a new source for authoritative routing data: ARIN WHOIS
job at ntt.net
Tue Dec 19 22:18:20 CST 2017
I'd like to share an update on some routing security activities that
ARIN, NTT Communications, YYCIX (Calgary Internet Exchange), the NLNOG
Foundation, and the arouteserver project have been collaborating on.
Quite some puzzles pieces were brought together! :)
Traditionally, there are two commonly-used methods to signal to your
peers or upstream providers what Origin ASN(s) are allowed to originate
a given IP prefix. As an operator, you can either create a "route
object" in the IRR, or you can compose a Letter Of Agency (LOA) and send
that to your upstream providerfor manual verification.
When it comes to manual verification of routing data (such a LOA), one
of the big questions is "what data source is actually authoritative for
the verification?". In the ARIN registry the so-called "OriginAS"
attribute can be used for this purpose. The OriginAS attribute can only
be set or modified by authorized accounts (such as the holder of the IP
space). This makes the OriginAS attribute a very reliable source of
truth! ARIN shared some notes on LOAs & OriginAS in the following article:
That teamarin posting got me thinking: clearly there is a lot of
valuable routing information in the ARIN WHOIS registry. What if we make
the process such that you don't have to email in a LOA, and, have the
recipient verify it against against the web interface output (which you
updated before sending in the LOA). What if the prefix-filter generation
software could just programmatically fetch all (CIDR, OriginAS) tuples
from the ARIN WHOIS registry and load that into the list of prefixes a
customer is allowed to announce. Just like we do with IRR objects!
A few weeks ago I approached John Curran from ARIN asking whether we
could work out a mechanism to somehow obtain a computer parsable
rendering of the CIDR/OriginAS data in the ARIN WHOIS registry. The path
forward turned out to be an agreement between the NLNOG Foundation and
ARIN, which authorises NLNOG to publish a subset of the bulk whois data
in the convenient format (JSON) for operational purposes. The ARIN WHOIS
(CIDR, OriginAS) tuples can be downloaded in JSON format here:
Because of the JSON dump, the ARIN WHOIS data can now be easily consumed
by software programs. For example, the JSON file is now loaded into IRR
Explorer as can be seen here: http://irrexplorer.nlnog.net/search/AS22512
You can see the 'arin-whois' column which lists what ASN(s) are
authorized to announce the blocks (this, in addition to what is signaled
in IRR or RPKI).
The novel thing here is that JSON file not only allows you to look up an
OriginAS using the IP prefix as a lookup key, but the reverse can now
also be done: lookup what IP prefixes an ASN is allowed to originate
(based on ARIN WHOIS data).
Deployment Experience YYCIX:
At this point you may be wondering - what does any of the above have to
do with an Internet Exchange in Alberta, Canada (https://www.yycix.ca/)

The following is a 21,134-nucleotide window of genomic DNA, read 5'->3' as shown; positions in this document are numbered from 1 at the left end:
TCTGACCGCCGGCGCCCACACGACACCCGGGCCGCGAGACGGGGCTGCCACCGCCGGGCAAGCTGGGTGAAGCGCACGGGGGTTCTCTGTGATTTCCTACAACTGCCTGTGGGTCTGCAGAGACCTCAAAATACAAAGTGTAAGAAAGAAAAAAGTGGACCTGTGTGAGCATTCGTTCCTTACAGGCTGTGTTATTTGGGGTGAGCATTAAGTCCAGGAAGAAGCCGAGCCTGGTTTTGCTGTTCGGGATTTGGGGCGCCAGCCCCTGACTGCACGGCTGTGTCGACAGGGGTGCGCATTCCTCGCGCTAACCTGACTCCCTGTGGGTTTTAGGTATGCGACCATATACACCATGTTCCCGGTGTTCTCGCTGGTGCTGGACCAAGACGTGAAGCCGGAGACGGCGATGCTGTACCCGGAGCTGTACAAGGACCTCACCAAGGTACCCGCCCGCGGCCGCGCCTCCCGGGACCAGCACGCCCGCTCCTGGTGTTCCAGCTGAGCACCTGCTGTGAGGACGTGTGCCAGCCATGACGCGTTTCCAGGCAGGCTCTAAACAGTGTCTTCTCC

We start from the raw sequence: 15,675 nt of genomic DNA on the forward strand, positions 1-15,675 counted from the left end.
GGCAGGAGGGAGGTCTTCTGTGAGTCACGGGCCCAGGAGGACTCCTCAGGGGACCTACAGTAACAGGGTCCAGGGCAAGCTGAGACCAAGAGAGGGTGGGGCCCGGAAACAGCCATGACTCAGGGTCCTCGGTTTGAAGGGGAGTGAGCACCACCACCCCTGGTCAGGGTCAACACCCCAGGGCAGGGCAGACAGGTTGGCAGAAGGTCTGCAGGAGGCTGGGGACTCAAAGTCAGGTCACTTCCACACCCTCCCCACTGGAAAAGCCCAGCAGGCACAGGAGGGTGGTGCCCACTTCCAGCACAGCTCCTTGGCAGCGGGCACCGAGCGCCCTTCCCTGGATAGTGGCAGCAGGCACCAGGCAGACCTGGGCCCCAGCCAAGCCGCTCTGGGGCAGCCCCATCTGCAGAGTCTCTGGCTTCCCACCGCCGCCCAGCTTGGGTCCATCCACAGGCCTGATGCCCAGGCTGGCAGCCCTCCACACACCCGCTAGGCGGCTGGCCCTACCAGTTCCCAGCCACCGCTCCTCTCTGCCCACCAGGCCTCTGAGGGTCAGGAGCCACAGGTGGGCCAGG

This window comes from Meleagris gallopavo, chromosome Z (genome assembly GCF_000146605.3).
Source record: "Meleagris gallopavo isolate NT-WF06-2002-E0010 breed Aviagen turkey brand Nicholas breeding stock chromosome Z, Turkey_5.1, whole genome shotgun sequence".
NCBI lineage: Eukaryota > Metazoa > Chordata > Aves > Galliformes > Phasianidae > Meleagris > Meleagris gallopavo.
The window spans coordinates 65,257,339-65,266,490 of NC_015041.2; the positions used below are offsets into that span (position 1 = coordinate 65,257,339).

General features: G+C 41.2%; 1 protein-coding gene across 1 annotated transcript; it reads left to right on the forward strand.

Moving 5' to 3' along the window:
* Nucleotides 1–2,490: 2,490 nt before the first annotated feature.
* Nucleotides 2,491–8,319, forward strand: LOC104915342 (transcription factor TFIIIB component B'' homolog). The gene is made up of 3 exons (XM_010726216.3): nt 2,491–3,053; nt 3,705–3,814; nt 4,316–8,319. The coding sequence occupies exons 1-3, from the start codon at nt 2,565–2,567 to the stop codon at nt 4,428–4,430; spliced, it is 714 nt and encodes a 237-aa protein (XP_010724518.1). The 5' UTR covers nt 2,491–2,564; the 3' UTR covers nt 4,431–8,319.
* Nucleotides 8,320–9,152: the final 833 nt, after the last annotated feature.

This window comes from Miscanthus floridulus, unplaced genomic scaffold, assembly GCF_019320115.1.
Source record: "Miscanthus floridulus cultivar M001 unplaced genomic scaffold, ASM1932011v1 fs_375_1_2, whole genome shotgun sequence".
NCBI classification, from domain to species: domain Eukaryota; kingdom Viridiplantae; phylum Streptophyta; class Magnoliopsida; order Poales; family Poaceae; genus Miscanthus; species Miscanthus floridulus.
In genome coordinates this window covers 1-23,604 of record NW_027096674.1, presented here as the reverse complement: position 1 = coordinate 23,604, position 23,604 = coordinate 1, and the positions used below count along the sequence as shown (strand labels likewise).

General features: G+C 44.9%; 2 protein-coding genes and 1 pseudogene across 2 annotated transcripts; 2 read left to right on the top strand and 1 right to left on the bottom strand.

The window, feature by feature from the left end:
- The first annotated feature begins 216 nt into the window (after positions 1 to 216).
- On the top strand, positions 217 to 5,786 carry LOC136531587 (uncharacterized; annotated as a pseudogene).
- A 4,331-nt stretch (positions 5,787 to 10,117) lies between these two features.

or a python-based IXP Route Server management software from Italian
origins (http://arouteserver.readthedocs.io/en/latest/) ? :-)
As an experiment to explore real world use of the ARIN WHOIS data and
prove its value, I worked with Pier Carlo Chiodi (arouteserver) and Theo
de Raadt (YYCIX) to consume the ARIN WHOIS data as an additional source
in the prefix filter generation process governing the YYCIX route
servers. The YYCIX route servers see roughly 80,000 prefixes.
The results are fantastic: ~ 1,700 IPv4 prefixes that were previously
rejected by the YYCIX route servers (because no IRR route object
exists), are now accepted because those announcements can be verified
against data from ARIN's WHOIS registry. This resolved roughly 23% of
invalid path announcements sent to the YYCIX route servers.
Deployment Experience NTT:
Based on the above positive results, starting today, NTT is also
accepting ARIN WHOIS OriginAS information in conjunction with IRR route
objects. Our implementation fetches the ARIN WHOIS data, transforms it
into RPSL format, and imports it into our IRRd instance at rr.ntt.net as
IRR objects. This way we don't need to update our toolchain to make use
of this new data source. An example is here:
job at vurt:~$ whois -h rr.ntt.net -- "-sARIN-WHOIS 126.96.36.199/23"
remarks: This route object represents authoritative data retrieved from ARIN's WHOIS service.
remarks: The original data can be found here: https://whois.arin.net/rest/net/NET-204-209-252-0-1
remarks: This route object is the result of an automated WHOIS-to-IRR conversion process.
changed: job at ntt.net 20090220
NTT also observed a substantial number (similar to YYCIX) of BGP
announcements from its customers that were previously rejected because
of the lack of an IRR object, but now are validated via ARIN WHOIS.
It is great to be able to offer network operators a choice: either
register your BGP announcements as route objects in RPSL format in IRR,
or use the ARIN WHOIS web interface, (or both) - either way, as IP
transit carrier, we can now pick up your attestations in an automated
fashion. This which improves accuracy and reduces red tape! :)
Hopefully more carriers and IXPs will embrace the ARIN WHOIS data source
in their automation toolchain. The code & procedures to make use of this
source are open. I'm happy to help you both on-list and off-list.
More information about the NANOG